In 1856, John Schmidt built a sawmill on the Walnut River near Padonia, and a substantial dam was erected.
The post office was established on October 20, 1857, and Orville Root was the first postmaster. The town was named in honor of Jessie Padon, who lived in a log hut on the bank of the Walnut River.
The Padonia Town Company built a schoolhouse in 1858.
Samuel Danes was the proprietor of Padonia Flouring Mills in 1876. He had purchased the mill property and put in new machinery. Situated on the west bank of Walnut Creek and it was the only water-power mill in the county. It had two 20-inch wheels, three runs of buhrs, and a capacity for making 30 barrels of flour daily, which he sent to Hiawatha, Hamlin, White Cloud, Falls City, Nebraska, and various other distributing points.
By the early 1880s, Padonia was a station on the Missouri Pacific Railroad, but the town had grown very little and was said to have been “more of a thick settlement of farmhouses.”
In 1882, E. Chase & Son began an extensive merchandise business with Eddie A. Chase as the general manager. They had a 50×20 foot store room and two floors that were completely filled with general merchandise. They were also extensively engaged in shipping grain and livestock.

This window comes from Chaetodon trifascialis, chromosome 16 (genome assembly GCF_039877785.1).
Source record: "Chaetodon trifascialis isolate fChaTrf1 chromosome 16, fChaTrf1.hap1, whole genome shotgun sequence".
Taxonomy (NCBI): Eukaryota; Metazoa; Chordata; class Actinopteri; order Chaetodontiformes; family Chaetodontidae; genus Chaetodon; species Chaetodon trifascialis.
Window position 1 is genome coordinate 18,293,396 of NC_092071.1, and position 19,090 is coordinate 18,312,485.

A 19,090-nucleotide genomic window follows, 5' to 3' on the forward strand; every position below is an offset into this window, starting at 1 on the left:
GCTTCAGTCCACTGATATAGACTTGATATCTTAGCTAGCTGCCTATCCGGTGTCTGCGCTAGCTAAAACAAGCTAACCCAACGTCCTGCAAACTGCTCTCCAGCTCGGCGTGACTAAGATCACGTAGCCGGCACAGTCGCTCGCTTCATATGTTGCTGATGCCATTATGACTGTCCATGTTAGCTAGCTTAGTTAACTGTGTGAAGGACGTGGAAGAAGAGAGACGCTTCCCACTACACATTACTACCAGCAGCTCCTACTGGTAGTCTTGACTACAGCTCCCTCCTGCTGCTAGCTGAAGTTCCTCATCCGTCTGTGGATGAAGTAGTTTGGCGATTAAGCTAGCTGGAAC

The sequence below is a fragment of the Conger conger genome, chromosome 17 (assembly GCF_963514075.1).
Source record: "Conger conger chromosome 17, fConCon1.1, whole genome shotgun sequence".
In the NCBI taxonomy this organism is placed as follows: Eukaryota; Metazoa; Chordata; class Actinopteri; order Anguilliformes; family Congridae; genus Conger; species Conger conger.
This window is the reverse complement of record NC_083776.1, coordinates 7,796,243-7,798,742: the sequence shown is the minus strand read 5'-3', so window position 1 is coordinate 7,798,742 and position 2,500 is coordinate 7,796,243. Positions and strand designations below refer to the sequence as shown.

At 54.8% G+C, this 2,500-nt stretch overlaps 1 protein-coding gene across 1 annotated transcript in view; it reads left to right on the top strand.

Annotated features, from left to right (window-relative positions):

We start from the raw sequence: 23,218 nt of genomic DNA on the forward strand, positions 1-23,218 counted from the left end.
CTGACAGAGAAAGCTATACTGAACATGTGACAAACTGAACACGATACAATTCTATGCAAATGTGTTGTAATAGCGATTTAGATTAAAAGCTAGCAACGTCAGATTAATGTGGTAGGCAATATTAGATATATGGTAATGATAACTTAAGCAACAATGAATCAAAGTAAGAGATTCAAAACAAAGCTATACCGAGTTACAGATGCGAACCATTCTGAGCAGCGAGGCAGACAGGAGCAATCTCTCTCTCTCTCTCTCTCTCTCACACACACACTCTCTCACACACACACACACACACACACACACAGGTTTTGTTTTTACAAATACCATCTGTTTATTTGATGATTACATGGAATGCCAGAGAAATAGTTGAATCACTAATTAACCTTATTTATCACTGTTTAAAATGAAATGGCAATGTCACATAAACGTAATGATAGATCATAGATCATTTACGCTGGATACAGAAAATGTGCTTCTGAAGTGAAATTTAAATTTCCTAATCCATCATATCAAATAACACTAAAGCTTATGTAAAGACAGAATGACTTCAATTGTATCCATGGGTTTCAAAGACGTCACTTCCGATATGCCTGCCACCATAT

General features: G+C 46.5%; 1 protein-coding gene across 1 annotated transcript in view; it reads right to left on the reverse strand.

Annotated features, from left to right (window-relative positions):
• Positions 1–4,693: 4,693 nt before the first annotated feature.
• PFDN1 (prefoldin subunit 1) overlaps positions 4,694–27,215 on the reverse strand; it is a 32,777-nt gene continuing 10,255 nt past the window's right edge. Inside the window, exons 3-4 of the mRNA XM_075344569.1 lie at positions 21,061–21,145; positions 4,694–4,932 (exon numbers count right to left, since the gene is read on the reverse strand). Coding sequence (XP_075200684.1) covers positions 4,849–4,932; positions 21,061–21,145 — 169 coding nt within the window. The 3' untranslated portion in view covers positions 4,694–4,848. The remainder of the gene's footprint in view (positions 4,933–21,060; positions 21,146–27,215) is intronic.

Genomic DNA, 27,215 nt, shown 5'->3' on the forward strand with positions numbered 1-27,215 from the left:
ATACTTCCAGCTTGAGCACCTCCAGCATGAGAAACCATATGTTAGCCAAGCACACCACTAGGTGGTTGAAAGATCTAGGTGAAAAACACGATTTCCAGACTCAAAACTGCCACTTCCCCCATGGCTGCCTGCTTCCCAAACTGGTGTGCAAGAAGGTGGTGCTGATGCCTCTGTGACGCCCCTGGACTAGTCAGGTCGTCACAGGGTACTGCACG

In 1910, the community was still located on the Missouri Pacific Railroad. At that time, it had a flour mill, several well-stocked retail establishments, churches and schools, express and telegraph offices, a money order post office, and a population of 104.
Its post office closed on May 5, 1931.
Amazingly, this tiny place that has been extinct for so long still has grain silos, a couple of buildings, and a few area homes.
It is located five miles north of Hiawatha.
Blackmar, Frank W.; Kansas: A Cyclopedia of State History, Vol I; Standard Publishing Company, Chicago, IL 1912.
Cutler, William G; History of Kansas; A. T. Andreas, Chicago, IL, 1883.